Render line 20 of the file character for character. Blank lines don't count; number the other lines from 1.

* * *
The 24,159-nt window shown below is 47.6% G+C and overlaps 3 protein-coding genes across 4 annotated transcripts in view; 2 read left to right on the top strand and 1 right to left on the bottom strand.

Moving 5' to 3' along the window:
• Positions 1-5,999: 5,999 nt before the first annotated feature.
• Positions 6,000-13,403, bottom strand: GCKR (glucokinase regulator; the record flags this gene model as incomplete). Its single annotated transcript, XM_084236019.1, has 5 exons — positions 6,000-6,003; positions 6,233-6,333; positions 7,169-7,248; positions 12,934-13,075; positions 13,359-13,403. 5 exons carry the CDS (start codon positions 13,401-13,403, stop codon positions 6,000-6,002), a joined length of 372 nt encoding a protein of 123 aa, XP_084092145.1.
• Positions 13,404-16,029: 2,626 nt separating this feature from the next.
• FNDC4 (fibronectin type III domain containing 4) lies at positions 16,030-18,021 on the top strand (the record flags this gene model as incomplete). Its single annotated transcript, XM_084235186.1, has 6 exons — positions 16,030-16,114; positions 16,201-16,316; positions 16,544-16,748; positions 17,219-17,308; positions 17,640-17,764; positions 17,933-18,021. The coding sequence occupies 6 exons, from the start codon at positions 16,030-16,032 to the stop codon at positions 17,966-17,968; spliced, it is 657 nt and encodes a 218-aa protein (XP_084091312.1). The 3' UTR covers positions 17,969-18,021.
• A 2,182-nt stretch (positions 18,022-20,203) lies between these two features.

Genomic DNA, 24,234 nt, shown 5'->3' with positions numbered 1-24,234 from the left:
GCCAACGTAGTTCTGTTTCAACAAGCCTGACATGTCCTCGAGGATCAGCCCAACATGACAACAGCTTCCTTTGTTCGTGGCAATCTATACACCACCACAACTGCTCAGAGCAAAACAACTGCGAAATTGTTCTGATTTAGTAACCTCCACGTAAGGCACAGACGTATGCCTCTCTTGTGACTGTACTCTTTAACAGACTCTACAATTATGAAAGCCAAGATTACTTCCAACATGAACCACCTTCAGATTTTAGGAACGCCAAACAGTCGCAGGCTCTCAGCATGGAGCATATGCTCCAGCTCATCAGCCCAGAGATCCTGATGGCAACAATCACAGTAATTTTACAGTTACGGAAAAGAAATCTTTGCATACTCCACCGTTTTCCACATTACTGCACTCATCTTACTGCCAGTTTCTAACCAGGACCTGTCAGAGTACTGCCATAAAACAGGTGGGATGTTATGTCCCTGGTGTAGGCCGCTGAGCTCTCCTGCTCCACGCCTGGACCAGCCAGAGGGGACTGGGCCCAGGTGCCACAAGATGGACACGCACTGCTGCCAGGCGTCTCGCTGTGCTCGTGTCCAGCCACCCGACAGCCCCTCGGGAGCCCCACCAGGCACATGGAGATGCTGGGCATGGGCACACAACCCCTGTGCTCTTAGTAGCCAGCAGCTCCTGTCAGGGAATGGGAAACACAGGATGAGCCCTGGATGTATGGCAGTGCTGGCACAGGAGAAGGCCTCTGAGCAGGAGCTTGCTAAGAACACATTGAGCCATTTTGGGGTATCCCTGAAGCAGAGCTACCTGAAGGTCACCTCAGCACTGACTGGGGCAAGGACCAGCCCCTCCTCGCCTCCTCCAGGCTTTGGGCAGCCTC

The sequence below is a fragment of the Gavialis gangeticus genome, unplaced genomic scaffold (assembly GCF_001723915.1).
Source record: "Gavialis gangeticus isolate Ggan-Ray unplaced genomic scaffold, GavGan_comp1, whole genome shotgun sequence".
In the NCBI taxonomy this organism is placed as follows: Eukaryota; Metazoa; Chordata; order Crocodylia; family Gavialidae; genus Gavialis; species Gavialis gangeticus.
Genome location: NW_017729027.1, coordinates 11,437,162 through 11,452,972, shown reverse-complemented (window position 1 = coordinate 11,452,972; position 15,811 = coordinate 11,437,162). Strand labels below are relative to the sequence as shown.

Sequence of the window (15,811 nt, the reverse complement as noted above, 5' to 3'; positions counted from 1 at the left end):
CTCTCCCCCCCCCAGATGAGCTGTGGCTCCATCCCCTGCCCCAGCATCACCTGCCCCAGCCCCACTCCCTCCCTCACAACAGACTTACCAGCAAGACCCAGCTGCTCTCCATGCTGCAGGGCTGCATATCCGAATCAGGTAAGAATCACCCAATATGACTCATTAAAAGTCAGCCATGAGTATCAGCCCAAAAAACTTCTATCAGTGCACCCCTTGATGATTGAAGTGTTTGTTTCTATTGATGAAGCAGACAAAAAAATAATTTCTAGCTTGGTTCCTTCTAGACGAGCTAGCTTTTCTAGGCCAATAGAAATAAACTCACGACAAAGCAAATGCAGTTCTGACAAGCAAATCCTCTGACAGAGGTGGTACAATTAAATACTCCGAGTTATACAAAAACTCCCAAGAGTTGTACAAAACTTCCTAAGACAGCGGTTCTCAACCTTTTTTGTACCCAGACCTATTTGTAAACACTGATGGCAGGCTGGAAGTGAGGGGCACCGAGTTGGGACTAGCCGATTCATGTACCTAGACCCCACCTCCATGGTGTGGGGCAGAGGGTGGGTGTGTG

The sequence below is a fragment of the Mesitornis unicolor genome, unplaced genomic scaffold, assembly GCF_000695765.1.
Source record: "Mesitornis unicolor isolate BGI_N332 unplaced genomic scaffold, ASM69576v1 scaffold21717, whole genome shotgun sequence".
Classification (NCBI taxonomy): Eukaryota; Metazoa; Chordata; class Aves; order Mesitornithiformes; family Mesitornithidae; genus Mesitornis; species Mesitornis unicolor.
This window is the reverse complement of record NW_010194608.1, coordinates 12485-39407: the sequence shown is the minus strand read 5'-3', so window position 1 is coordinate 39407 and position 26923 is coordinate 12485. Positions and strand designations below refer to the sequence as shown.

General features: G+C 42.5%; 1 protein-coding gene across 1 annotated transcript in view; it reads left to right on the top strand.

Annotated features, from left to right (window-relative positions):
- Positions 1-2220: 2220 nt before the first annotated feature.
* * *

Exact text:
General features: G+C 42.5%; 1 protein-coding gene across 1 annotated transcript in view; it reads left to right on the top strand.